What are Feminized Cannabis Seeds?

When it comes to cannabis plants, females are the only sex that can produce buds. Feminized cannabis seeds grow plants that are exclusively female and can almost guarantee that every plant that sprouts from their shells will flower. Normally, a male cannabis plant will pollinate a female plant, and that is how seeds are produced. The resulting harvest of regular cannabis seeds will contain about half male and half female seeds. For the flower producer, this is a costly inefficiency. Roughly half of an entire grow can be tossed at harvest time if the seeds are not feminized. 

Why Should You Feminize Your Seeds?

Imagine putting in the work to nurture a small 6 plant garden to find that only 3 of the plants you’ve cultivated produce buds because they’re male. If this sounds like a disappointing waste of time to you, you should feminize your seeds. Unless you are hanging on to male plants in order to develop a robust breeding program, male cannabis plants waste space and resources. Using feminized cannabis seeds removes the risk of unwanted pollination causing seedy buds or the possibility of growing flowerless male plants. 

A common fear about feminized cannabis seeds is that they will produce hermaphrodites. If you purchase your seeds from a reputable seller, this fear is misplaced. Early feminizers would purposefully use female plants that were genetically likely to become intersexual. Of course, this meant that those genes were passed down to the seeds. Today, chemicals are applied to the plant without compromising the genetics of the seeds.

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forcep seed grow plant marijuana iStock / TRADOL LIMYINGCHAROEN

How to Feminize Cannabis Seeds

There are two ways to feminize seeds: naturally or by applying chemical substances that force a female plant to pollinate.

In nature, a severely distressed female cannabis plant will naturally become a hermaphrodite and produce pollen sacs in order to self-pollinate. This is a survival mechanism built into all female plants, but it is only triggered when the future of the plant’s lineage is compromised. Consequently, many of the resulting seeds will be naturally selected to be intersexual, and that can make for a disastrous breeding situation. A hermaphrodite can pollinate with female plants that are meant to be harvested, causing the buds to stop developing and to produce seeds.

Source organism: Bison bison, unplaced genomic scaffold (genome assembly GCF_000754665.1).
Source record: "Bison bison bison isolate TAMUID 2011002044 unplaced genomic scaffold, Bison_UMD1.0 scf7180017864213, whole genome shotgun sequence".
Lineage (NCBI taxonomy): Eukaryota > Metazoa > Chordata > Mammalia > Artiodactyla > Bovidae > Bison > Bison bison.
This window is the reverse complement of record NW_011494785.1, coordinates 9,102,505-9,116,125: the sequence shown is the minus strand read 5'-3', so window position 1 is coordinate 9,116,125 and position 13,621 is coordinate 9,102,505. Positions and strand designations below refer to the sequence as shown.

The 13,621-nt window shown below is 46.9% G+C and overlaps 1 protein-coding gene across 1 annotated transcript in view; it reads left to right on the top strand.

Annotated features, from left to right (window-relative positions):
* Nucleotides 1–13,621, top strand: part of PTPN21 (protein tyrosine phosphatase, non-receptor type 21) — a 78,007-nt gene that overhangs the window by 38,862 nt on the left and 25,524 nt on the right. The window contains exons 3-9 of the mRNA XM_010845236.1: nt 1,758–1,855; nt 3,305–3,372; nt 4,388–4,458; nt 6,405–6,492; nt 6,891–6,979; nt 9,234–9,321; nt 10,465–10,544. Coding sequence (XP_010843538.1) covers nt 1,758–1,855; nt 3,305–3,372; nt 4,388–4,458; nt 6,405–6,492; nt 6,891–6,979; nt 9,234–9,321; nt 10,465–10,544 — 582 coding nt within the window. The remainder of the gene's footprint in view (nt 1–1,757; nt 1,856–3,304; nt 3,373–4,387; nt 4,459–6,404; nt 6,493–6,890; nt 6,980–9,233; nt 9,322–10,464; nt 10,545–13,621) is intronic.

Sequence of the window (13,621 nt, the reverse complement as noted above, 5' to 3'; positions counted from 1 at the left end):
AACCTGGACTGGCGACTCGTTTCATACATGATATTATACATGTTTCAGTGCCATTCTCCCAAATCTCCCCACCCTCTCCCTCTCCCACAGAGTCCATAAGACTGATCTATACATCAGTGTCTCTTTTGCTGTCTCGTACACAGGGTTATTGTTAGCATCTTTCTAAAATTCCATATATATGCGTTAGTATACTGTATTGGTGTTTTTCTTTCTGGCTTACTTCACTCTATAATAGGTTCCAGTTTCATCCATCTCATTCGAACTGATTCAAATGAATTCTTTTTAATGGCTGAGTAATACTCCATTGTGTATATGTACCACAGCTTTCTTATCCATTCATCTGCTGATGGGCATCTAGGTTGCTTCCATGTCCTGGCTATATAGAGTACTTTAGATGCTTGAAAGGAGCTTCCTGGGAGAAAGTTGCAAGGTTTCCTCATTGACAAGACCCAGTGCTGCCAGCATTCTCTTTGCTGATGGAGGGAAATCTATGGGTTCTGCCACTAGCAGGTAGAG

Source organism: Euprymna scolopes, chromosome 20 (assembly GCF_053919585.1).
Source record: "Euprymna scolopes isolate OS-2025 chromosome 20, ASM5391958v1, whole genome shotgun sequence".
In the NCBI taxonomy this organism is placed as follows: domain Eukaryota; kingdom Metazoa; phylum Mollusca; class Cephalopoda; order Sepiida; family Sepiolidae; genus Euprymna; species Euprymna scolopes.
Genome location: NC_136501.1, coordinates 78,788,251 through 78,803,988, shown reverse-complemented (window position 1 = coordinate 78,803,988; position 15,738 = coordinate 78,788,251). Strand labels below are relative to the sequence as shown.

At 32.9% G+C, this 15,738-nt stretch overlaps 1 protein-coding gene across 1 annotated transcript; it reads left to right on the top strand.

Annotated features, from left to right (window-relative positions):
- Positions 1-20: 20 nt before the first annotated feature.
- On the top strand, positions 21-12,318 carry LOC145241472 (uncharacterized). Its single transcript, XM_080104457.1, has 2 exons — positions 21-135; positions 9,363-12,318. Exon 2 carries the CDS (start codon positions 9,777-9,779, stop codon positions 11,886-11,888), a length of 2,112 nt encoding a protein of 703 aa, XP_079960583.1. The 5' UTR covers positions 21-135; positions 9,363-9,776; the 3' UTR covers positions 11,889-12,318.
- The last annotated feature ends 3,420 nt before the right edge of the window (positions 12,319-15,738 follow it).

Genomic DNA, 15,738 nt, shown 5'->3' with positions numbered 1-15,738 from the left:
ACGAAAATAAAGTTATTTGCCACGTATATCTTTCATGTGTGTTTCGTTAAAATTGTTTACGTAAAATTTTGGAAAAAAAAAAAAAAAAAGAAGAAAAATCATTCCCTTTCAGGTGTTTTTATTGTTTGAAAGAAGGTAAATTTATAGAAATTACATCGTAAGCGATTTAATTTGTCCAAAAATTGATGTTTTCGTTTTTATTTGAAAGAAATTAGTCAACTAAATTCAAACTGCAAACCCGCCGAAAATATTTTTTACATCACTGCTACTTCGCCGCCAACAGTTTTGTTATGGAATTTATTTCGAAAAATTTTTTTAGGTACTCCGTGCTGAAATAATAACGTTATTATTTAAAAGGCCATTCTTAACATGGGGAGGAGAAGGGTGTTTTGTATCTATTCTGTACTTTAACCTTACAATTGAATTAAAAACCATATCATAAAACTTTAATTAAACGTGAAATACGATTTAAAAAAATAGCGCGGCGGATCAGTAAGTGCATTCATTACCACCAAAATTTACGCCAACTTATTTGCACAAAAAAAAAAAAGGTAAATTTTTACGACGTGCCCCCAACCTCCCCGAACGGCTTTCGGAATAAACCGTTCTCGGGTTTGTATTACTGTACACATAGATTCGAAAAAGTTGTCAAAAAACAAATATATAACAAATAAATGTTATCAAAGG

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The other reason to avoid feminizing plants the natural way is that it increases the likelihood of producing weak strains. When a female plant has been so compromised that it resorts to a sex change in order to survive, it is an indication that the plant’s genes are not strong enough to withstand the threats posed to it by its environment.

Applying colloidal silver to a female plant is the preferred method of feminizing cannabis plants. These chemicals cause the plant to develop pollen sacs without compromising the lineages’ genes.

Here’s how you can do it at home:

  1. Choose two female plants. Make sure that each plant has strong genes.  One plant will be chemically treated to grow male sex organs while the other will be pollinated. 
  2. Buy colloidal silver solution that has a minimum of 30 parts per million (PPM) of silver. You should be able to purchase colloidal silver anywhere that dietary supplements are sold.    
  3. Spray the colloidal silver solution.  On each day of the first 3 to 4 weeks of the plant’s flowering stage, directly apply the colloidal silver onto the plant’s bud sites until they are drenched. You can stop once you see that the pollen sacs have appeared and are beginning to open. Do not smoke the buds that form on this plant because they may have been coated with the colloidal silver.
  4. Collect the pollen. You will know that the pollen sacs are ready to be harvested when they are swollen and begin to split open. Simply remove the pollen sacs from the plant and let them air dry for about a week. Once they are dry, you can shake the sacs in a bag to gather the feminized pollen.
  5. Pollinate the second plant. Use the pollen you gathered to pollinate the other female plant (that plant should be about 2 to 3 weeks into its flowering stage).
  6. Harvest seeds in about six weeks. Once the calyxes on the pollinated plant are swollen and showing seeds, it is time to collect them. This takes about 6 weeks.

Cons to Feminizing

As mentioned before, old school feminizers used intersex-prone females to produce feminized seeds. Although there are better methods today, some growers continue to use this one. If you’re purchasing feminized cannabis seeds, be cautious about who you get them from. Find out how the breeder feminizes their seeds to avoid purchasing seeds that are likely to grow hermaphrodites. Even if they don’t become intersexual, there is a risk that a significant portion of the seeds will be male. You can avoid this risk altogether by feminizing the seeds yourself. We’ll explain how to do that below.

The second con to feminizing seeds only applies if you are working toward developing a breeding program. In order to grow a variety of strains, you need both male and female plants. Since male plants do not produce buds themselves, it is impossible to know what kind of genetics they can pass on without breeding them with other female plants. If you are interested in developing a specific trait profile, you should breed with several male plants until you find the desired results.